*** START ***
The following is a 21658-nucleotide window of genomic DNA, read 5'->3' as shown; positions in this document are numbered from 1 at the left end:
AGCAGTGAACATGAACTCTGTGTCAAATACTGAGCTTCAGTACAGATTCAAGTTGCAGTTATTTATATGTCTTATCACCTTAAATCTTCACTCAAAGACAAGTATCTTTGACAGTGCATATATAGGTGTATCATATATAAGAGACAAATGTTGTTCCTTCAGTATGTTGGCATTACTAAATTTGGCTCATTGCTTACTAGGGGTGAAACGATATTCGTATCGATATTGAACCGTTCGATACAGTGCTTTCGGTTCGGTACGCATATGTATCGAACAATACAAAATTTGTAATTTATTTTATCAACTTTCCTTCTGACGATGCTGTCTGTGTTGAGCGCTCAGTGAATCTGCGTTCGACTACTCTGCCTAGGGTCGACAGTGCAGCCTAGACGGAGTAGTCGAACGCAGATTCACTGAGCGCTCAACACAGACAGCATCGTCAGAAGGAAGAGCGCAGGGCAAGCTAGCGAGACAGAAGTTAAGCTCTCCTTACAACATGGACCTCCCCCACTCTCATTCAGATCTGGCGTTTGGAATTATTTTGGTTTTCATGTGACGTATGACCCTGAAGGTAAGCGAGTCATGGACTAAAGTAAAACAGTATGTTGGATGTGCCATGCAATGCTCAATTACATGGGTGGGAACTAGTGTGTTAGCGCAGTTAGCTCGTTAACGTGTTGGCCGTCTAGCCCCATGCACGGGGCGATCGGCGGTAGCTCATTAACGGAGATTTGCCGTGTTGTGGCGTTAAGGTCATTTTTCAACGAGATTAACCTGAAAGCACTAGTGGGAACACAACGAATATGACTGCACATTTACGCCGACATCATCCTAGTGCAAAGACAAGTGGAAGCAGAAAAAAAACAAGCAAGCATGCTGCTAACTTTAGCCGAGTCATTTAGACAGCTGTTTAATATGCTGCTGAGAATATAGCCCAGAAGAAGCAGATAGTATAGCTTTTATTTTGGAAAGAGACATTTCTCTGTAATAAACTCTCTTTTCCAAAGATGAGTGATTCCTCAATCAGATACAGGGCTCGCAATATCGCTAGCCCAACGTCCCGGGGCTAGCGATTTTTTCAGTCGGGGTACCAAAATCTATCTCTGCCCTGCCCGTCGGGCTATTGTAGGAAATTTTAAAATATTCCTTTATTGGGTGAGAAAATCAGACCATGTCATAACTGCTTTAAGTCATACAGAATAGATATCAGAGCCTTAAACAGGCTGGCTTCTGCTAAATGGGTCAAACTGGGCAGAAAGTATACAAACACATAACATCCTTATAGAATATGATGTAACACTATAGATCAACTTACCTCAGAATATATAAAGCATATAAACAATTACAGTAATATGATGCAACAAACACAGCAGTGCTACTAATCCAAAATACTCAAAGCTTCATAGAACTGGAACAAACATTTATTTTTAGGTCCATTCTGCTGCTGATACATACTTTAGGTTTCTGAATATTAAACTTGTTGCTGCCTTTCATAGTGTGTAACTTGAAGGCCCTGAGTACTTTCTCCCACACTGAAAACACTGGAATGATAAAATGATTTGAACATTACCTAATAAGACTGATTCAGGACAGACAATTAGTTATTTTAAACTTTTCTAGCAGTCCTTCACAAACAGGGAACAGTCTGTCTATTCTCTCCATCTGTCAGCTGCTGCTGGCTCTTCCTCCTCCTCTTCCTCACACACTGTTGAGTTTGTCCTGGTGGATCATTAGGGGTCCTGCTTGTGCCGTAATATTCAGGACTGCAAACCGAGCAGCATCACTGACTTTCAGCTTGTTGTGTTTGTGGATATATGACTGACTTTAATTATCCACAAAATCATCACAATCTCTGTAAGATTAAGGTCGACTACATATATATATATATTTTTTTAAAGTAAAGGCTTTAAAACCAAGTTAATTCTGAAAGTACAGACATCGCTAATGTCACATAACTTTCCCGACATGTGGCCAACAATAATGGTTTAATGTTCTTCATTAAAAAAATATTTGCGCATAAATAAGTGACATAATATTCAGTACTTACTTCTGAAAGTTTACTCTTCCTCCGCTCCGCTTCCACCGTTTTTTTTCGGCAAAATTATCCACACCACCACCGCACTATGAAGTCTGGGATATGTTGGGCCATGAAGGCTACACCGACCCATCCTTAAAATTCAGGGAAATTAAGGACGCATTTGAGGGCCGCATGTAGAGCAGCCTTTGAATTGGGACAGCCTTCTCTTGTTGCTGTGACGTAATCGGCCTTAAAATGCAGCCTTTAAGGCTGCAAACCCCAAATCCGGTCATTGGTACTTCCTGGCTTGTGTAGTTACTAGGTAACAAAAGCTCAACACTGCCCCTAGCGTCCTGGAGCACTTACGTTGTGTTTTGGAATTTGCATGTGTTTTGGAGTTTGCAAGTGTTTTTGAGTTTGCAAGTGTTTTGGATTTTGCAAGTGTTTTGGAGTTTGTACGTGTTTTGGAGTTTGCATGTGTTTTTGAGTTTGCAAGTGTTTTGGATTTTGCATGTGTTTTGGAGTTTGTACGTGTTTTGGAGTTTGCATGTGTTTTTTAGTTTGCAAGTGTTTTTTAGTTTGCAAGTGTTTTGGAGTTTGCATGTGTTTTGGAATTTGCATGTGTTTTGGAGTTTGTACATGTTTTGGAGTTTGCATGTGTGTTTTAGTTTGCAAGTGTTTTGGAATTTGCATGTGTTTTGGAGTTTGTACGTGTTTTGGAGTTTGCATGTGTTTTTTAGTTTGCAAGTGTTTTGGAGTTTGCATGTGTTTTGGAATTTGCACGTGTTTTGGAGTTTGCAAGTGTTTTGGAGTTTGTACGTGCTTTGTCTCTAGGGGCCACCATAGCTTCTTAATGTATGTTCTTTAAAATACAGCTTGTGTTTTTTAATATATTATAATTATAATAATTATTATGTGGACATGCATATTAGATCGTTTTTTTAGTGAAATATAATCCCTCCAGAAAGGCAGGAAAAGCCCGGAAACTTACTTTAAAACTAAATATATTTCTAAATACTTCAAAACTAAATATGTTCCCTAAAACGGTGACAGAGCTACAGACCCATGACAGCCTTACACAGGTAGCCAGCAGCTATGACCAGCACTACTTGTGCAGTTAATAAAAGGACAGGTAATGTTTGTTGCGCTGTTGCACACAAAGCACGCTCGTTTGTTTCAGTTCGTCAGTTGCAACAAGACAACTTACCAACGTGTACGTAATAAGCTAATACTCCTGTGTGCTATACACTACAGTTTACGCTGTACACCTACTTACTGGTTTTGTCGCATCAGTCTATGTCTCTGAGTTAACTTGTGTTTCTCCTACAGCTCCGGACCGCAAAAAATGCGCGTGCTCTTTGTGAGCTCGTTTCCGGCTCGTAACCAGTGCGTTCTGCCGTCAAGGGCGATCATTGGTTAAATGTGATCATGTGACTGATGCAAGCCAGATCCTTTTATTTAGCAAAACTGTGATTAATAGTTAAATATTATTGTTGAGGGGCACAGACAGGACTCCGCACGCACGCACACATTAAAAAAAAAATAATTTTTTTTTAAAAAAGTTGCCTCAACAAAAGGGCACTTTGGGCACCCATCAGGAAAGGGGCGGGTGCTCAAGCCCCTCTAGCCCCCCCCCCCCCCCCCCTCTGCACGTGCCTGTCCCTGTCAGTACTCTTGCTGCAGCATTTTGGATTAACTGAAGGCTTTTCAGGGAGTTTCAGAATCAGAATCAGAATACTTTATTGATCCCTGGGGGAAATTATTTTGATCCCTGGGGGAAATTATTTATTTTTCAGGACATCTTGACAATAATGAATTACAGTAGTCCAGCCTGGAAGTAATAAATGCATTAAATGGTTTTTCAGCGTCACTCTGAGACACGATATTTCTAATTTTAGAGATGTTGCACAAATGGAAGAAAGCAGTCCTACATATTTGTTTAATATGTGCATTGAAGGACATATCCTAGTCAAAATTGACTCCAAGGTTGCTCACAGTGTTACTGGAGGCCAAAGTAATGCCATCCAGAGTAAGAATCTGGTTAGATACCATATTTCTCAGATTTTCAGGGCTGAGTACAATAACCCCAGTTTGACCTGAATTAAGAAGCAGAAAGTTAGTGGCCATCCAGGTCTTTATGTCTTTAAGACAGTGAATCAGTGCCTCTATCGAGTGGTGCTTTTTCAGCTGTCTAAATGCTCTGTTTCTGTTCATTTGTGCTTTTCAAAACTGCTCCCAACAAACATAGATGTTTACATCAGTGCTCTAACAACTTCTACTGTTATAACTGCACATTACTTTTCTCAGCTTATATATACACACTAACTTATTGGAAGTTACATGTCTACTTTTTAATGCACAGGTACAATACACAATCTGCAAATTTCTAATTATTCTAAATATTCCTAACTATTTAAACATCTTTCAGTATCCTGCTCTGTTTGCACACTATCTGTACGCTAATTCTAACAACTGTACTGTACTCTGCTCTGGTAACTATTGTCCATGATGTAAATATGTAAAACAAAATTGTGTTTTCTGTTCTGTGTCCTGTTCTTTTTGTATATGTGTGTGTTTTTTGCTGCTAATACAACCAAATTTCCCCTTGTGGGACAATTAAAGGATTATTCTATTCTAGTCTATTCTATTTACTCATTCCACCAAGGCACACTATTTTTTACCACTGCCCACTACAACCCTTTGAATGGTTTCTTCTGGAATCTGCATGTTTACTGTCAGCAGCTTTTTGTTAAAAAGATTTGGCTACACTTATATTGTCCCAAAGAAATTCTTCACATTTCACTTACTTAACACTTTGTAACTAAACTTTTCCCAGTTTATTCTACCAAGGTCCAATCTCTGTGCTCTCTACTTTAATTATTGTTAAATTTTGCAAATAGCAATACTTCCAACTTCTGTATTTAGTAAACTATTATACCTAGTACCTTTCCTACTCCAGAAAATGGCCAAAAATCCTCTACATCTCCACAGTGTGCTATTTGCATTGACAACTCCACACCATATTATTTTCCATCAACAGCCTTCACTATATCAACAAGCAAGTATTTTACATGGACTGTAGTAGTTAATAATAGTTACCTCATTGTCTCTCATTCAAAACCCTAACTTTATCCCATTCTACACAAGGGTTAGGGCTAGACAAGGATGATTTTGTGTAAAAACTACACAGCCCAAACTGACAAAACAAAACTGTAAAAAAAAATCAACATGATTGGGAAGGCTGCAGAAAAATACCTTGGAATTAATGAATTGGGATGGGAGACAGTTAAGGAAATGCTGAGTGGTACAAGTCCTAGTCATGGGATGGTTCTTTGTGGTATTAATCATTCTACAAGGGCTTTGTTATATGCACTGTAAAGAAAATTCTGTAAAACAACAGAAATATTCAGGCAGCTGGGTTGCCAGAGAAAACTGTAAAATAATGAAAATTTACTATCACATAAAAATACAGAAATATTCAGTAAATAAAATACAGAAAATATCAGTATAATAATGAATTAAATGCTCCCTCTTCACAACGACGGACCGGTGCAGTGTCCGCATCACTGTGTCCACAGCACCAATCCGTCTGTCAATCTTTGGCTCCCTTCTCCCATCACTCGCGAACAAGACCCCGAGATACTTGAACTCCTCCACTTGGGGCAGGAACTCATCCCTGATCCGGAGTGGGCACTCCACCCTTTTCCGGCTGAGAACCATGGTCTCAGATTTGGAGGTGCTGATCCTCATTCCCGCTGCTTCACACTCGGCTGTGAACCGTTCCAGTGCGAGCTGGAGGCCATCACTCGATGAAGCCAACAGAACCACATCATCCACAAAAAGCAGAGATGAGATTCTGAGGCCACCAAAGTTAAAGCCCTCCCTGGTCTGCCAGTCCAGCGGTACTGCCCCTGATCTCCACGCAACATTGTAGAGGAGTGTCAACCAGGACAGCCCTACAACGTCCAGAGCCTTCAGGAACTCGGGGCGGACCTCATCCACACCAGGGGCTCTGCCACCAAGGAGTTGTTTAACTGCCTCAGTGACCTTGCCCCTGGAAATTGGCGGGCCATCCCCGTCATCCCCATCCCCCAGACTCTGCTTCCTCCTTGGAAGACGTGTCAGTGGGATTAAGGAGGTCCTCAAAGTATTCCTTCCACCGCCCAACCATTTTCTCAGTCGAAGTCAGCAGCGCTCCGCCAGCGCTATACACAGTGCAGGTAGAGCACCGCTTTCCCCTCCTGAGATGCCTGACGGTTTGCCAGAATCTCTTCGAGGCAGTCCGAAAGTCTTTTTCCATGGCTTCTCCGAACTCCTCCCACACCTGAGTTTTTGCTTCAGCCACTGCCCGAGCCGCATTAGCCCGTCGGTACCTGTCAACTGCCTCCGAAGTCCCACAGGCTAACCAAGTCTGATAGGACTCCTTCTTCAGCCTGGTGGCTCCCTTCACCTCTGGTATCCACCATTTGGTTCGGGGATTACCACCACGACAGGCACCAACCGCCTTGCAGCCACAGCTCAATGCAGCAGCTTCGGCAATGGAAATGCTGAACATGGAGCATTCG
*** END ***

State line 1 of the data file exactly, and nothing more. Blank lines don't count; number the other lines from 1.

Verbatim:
The following is a 21658-nucleotide window of genomic DNA, read 5'->3' as shown; positions in this document are numbered from 1 at the left end: